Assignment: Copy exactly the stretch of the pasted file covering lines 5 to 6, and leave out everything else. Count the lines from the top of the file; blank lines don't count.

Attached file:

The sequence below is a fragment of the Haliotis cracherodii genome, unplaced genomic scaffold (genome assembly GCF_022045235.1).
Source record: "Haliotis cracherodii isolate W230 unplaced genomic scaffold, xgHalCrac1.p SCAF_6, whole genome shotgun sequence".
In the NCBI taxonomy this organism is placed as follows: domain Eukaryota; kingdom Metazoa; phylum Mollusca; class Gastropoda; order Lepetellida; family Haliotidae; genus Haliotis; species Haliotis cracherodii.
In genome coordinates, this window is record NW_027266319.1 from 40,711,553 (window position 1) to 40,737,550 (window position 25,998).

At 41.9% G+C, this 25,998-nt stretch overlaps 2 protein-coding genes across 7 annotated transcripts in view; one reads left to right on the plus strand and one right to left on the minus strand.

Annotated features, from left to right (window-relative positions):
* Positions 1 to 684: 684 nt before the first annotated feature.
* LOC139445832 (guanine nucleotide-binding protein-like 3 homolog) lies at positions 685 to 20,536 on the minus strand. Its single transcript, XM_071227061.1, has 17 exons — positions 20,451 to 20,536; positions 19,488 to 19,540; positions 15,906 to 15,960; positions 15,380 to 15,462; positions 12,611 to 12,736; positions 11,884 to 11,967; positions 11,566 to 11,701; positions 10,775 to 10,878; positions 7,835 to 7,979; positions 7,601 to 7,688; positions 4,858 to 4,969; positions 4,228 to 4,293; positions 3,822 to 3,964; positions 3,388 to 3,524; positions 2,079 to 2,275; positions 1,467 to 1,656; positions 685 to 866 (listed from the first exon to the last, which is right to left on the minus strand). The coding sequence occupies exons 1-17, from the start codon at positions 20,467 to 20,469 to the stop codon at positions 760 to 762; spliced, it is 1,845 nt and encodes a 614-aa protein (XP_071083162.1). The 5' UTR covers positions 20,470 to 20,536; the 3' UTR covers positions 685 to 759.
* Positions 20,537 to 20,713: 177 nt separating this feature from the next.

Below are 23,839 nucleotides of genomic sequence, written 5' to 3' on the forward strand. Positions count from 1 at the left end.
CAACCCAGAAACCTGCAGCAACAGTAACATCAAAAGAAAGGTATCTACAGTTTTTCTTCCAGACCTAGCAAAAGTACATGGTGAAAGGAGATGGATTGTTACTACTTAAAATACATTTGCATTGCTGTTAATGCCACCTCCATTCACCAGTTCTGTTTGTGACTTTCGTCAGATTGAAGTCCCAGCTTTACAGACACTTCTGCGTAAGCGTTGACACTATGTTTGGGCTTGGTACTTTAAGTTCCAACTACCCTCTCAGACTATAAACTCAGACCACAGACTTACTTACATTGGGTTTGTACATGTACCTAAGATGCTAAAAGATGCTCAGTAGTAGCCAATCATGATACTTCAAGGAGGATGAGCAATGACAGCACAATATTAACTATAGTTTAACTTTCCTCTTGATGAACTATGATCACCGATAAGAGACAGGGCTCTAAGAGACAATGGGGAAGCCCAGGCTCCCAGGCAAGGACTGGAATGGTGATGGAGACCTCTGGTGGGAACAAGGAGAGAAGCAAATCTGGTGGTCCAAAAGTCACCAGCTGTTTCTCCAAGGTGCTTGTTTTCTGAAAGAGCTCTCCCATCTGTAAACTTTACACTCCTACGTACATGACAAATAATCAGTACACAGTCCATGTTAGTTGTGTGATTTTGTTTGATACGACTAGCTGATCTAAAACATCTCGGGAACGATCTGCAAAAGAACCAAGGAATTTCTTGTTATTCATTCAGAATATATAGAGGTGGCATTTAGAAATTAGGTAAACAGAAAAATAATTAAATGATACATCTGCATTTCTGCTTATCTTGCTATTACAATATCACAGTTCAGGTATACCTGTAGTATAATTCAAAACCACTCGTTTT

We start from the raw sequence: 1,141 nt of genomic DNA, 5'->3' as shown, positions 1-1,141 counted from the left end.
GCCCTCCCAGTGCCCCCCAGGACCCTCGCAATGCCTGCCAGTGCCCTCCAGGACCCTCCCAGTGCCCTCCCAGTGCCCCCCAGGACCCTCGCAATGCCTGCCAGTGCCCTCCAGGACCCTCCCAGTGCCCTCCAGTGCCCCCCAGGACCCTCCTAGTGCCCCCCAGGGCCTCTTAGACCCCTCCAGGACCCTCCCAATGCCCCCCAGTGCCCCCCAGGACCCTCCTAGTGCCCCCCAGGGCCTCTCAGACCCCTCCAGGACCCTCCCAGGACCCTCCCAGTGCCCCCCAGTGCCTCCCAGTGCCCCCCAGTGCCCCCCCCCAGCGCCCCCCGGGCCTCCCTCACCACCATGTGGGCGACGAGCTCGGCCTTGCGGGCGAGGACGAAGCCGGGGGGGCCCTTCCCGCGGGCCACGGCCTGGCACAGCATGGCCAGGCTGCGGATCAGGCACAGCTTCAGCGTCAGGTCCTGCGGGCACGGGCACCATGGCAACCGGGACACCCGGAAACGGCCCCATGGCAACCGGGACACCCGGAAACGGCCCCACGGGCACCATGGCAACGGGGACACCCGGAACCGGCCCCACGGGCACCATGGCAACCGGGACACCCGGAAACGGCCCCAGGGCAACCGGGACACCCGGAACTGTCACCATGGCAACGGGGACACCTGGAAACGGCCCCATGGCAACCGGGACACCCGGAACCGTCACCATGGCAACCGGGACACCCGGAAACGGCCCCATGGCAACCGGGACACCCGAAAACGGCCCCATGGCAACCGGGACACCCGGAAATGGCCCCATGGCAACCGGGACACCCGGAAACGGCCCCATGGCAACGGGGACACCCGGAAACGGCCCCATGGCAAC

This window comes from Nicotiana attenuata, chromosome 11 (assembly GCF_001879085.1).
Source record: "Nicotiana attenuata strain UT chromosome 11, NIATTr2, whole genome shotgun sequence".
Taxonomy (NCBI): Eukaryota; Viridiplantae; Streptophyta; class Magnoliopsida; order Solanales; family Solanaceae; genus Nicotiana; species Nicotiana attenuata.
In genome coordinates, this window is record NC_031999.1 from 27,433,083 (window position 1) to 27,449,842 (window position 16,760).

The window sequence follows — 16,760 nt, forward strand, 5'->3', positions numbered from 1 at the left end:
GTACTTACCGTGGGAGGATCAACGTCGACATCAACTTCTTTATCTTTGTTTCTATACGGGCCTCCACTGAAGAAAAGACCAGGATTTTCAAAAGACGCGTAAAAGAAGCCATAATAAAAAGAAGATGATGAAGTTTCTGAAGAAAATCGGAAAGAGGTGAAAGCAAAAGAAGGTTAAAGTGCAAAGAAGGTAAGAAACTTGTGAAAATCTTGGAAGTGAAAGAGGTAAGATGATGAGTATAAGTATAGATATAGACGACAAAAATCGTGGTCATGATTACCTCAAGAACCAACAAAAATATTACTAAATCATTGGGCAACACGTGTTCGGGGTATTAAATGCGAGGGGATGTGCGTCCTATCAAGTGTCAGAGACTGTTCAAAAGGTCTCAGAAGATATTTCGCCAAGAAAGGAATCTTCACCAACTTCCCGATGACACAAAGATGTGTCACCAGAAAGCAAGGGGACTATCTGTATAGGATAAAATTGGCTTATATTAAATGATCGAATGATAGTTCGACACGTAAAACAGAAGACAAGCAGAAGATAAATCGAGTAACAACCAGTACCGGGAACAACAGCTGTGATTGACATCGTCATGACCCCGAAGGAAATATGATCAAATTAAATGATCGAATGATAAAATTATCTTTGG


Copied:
At 41.9% G+C, this 25,998-nt stretch overlaps 2 protein-coding genes across 7 annotated transcripts in view; one reads left to right on the plus strand and one right to left on the minus strand.

Annotated features, from left to right (window-relative positions):